I’m a bibliophile. I don’t try to hide it. I love books. I’m always on the look out for new books to add to my collection. However, these days, books aren’t very cheap. A brand new hardcover can run you upwards of $30, and a new paperback around $20. So what do you do when you want to feed your obsession for great new reads but don’t have enough money to buy something new?
Well, thanks to my recent belt tightening, I’ve been rediscovering how to pick up books for cheap. Now, I’m not talking about going to the library, because when you go to the library to borrow books (don’t get me wrong, I love libraries), you don’t get to KEEP the book. You don’t get to fold the pages and write your name on the inside or add a fancy book plate. UNLESS, you happen to find that book at a library sale. Just this week I picked up these three great young adult reads for a total of 75 cents! That’s right, I paid PEANUTS for these books. Sure, they’re a bit beat up and they have ‘library’ written all over them, but they also have the word WITHDRAWN, which means that they are now officially mine! Ha-ha-ha! (insert evil genius laughter here). I’m now free to write my name all over these books if that’s what I choose to do.
But, let’s be honest, the library book sale doesn’t always have the best selection. Which is why there’s the discount section at your location bookstore. Now, I’ve never seen these sections to be particularly well marked (I mean, what book store wants to sell you a hardcover for $6 when they could be selling you one for $30), so you may need to ask around. Yesterday, I found these three beauties in the sale section. I’ve even left the price tags on so you can see how cheap they are (and yes, these are all HARDCOVERS!).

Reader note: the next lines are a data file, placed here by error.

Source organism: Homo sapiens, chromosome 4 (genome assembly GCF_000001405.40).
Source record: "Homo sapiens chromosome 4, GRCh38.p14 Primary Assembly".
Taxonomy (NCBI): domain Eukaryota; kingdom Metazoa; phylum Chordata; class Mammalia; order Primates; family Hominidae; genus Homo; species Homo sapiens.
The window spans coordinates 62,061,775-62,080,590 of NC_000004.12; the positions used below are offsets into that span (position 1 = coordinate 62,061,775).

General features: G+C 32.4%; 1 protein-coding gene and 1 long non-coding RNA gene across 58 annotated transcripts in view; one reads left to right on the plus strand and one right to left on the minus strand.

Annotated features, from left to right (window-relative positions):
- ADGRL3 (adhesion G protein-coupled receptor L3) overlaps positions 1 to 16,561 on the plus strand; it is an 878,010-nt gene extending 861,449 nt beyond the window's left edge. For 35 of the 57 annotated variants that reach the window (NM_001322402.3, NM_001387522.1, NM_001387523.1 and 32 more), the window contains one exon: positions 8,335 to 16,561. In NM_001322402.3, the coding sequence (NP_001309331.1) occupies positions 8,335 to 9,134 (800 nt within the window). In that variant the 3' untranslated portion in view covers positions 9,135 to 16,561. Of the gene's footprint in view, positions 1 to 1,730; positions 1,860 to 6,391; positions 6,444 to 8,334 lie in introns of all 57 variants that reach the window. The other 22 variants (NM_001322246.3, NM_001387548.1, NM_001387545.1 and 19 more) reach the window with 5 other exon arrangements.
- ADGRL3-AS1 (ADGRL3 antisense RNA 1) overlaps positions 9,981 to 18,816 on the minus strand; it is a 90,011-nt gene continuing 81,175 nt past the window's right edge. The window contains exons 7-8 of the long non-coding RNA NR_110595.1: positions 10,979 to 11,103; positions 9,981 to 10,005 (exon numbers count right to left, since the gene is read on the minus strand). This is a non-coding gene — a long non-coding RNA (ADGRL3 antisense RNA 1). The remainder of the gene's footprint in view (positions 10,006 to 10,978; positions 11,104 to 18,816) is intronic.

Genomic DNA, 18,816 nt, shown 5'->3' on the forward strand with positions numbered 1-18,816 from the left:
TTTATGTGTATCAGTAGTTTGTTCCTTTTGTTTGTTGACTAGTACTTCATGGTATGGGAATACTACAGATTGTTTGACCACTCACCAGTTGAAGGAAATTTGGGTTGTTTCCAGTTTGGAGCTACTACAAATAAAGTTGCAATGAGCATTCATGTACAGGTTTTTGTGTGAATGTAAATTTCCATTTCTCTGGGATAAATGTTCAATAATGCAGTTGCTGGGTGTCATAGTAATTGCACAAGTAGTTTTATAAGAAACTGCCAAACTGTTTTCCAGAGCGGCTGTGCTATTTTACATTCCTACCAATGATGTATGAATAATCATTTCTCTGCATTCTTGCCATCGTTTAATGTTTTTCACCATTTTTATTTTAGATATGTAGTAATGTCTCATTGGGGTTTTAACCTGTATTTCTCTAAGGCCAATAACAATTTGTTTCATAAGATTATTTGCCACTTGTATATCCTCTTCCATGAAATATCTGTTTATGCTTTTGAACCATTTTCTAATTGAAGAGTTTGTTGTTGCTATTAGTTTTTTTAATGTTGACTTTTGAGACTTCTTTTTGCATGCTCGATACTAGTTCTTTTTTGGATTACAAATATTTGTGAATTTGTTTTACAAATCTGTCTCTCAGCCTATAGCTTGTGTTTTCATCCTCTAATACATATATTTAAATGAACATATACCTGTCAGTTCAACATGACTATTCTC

Another great option for finding cheap new reads is a second hand book store. Although these are becoming few and far between in the real world, they are alive and well on the internet. You can always buy used copies on Amazon, sometimes for much cheaper than a new books, but other times not so much. Then there are speciality sites like www.bookfinder.com, which does all the hard work for you and compares the prices on all of the other sites, including Amazon, Abe Books, and Ebay, and a bunch of other used book sellers that you’ve probably never even heard of.
Then there are the book exchanges. My nearby grocery store has a nifty little book exchange tucked into the corner by the pharmacy. Don’t let the word Exchange fool you, if you don’t want to give up a book, you usually don’t have to. Instead of trading, the exchanges often have the option of ‘donating’ or paying a low set fee of 25 or 50 cents. This is how I found my copy of Girl on The Train.
Of course, if you’re an ereader, you can read all you like without ever having to pay for a book again! There are hundreds of free young adult books on Kindle, Kobo, and iBooks, and all you need to download them is the App and an account. Needless to say, my virtual library is at least as big as my physical library, and I’ll read books in whatever format they come in, but finding a bargain on a real, physical book? That truly makes my day. Although, sometimes when I see the crowding on my bookshelves, my ereader—and virtual library—make my day even more.